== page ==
Contract Control Services (CCS) entered into a construction contract with the Department of Education and Training (DET) in 2013 for construction works and related goods and services for the construction of the Bendigo Senior Secondary College Theatre Project.

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New rules regarding disclosure of material act or fact

On September 11, CVM Instruction 590 was promulgated, promoting specific changes in CVM Instruction 358, which provides for disclosure of a material act or fact, and CVM Instruction 461, which regulates regulated securities markets.

There were no fundamental changes in the principles governing procedures for disclosure of material acts or facts, but rather specific changes.

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CMED opens public consultation on draft resolution regulating sanction procedures

The Medication Market Regulation Chamber (CMED) opened yesterday, September 13, 2017, public consultation on a resolution that provides for the administrative process for the determination of infractions and the application of penalties arising from conduct that violates the market regulatory norms of medicines.

The proposed resolution defines the applicable infractions and penalties, including specifying how fines are determined, through the use of predefined formulas. The intention is to optimize the management and analysis of administrative processes, outlining the steps of establishing and instructing sanctioning procedures, as well as providing for the possibility of voluntary reparation prior to the initiation of administrative proceedings and subsequent redress, important innovations of the CMED. In addition, this resolution also institutionalizes the Commitments for the Adjustment of Conduct to be concluded on the initiative of CMED itself or at the request of the interested party.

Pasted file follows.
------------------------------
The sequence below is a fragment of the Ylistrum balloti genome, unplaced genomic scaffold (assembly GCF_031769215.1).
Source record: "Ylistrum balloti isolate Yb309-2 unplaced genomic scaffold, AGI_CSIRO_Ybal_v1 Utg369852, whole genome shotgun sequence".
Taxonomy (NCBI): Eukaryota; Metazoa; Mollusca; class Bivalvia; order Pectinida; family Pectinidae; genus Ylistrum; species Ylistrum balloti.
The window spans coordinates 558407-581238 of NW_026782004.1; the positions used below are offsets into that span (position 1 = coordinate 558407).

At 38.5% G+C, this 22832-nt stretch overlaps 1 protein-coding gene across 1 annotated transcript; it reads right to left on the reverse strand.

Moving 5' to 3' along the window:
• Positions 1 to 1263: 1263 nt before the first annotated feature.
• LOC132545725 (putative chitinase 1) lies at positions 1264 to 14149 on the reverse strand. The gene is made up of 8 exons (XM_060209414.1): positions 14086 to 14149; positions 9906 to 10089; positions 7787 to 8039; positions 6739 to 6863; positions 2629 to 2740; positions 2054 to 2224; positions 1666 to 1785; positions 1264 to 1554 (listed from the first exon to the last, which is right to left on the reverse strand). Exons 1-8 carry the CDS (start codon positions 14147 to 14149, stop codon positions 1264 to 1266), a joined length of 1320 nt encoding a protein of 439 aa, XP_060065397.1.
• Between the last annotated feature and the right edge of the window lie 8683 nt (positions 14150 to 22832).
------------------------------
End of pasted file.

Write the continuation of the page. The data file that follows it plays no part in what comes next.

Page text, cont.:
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Latvia: Inese Hazenfusa comments on the Regulatory Sandbox for Fintech Companies

On September 5, 2017 in the newspaper Dienas Bizness Inese Hazenfusa, Partner at TGS Baltic, comments on the regulatory sandbox for financial technology companies or fintech companies. Among other things, Inese states that the regulatory sandbox is a safe place, where an entrepreneur may try one’s innovative ideas and solutions in real life within the existing regulatory framework and in close communication with the state supervisor of the respective field. Thus, it creates possibility to identify potential risks on time and to prevent them.

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Lithuanian regulation has been finally harmonized with the market abuse regulation

Mantas Gofmanas, TGS Baltic Senior Associate

As the Board of the Bank of Lithuania adopted new Information Disclosure Rules (the “Rules”), the Lithuanian national regulation in connection with prevention of market abuse, disclosure of inside information, disclosure of information about managers’ transactions, also regulation in connection with persons in possession of inside information, etc., has been finally fully harmonised with requirements of Regulation No. 596/2014 on market abuse (the “MAR”) and related regulatory technical standards and implementing technical standards.